Homeowners Claims

What you should know about: Filing a Claim Under Your Homeowners Insurance Policy

A few simple tips on filing an insurance claim can help get your financial recovery started more quickly 

If you’ve suffered damage to your home and want to make a claim on your homeowners policy, contact your agent or insurance company using the contact information provided on your “proof of insurance” card or on your policy.  Be as prepared as possible to provide:

  • A complete description of the damage (and photos if available).
  • Any claim forms given to you by your insurance company to fill out. Be sure they are completed and make copies for your own records.
  • A phone number or email address where you can be reached.
  • Some companies today offer online claims services and even mobile applications (apps) you can fill out on your smart phone, tablet or laptop. Check with your insurance company or agent to find out more about your options.

Your agent or company representative will report the loss immediately to your insurance company or to a qualified adjuster who will call you as soon as possible to inspect the damage.

In the Meantime...

  1. Protect your home from further damage. Make whatever temporary repairs you can, such as covering broken windows and holes in the roof or walls. Keep receipts for any purchases you make in connection with the repairs, because your insurance company will reimburse you for reasonable expenses you incur by making temporary repairs to property damaged by covered perils.
  2. Do what you can to salvage and protect damaged building equipment.
  3. If you can, secure a detailed estimate for permanent repairs from a reliable contractor and give it to the adjuster. The estimate should contain detailed specifications of the proposed repairs and detailed repair costs and replacement prices.
  4. Prepare a detailed inventory, including photographs, of all damaged or destroyed personal property. Provide one copy to the adjuster and keep a copy for your records. Your list should be as complete as you can make it and should include:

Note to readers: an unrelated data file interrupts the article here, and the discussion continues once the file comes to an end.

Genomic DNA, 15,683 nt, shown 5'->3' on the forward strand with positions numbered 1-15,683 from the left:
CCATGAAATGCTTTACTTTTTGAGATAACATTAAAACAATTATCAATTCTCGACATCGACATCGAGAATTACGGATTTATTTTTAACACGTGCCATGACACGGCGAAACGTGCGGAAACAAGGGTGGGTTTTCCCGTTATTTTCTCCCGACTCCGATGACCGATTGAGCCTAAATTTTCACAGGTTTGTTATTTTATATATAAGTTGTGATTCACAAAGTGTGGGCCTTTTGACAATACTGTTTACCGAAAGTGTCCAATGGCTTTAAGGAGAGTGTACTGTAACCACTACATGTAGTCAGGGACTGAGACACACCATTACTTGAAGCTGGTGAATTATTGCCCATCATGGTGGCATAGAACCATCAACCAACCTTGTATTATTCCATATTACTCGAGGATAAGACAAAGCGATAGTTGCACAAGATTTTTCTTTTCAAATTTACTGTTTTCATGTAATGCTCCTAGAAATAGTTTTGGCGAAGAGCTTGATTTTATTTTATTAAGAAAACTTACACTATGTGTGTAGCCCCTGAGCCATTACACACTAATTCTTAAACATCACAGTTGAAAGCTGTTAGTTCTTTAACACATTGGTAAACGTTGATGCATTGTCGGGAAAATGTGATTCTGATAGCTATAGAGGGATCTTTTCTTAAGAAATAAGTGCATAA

5. Serial number and description of the item.
  6. Date of purchase or approximate age.
  7. Cost at the time of purchase and estimated replacement cost today.
  8. It is very helpful to provide canceled checks, invoices, receipts or other documents that will assist the adjuster in obtaining the value of the destroyed property.
  9. Don't throw out damaged furniture and other expensive items as the adjuster will want to see them.
  10. Don't have permanent repairs done until after the adjuster has approved the price for the repairs. If you've received bids, share them with the adjuster. If the bids are too high, ask the adjuster to negotiate a better price with the contractor you would like to hire.
  11. When it’s time to do repairs, use only licensed, reputable building contractors and be sure they get the proper building permits.
  12. Obtain repair estimates for furniture or other personal property.
  13. If you must leave your home, be sure it is secured and protected from further damage. Let others know where you can be reached.
  14. And, since it is likely that your homeowners policy includes coverage for lodging if you are forced from your home by wildfire evacuations or extensive damage to your home, be sure to keep your lodging and meal receipts.

In conclusion ...

After your claim has been settled and the repair work is underway, take some time to evaluate your Homeowners Insurance policy. Talk with your insurance agent or company about any gaps in your coverage, deductible levels or other possible changes.

If you have questions regarding your coverage, making a claim or settling a claim, call your insurance agent or your company.

Some information provided by Insurance Information Institute (I.I.I.).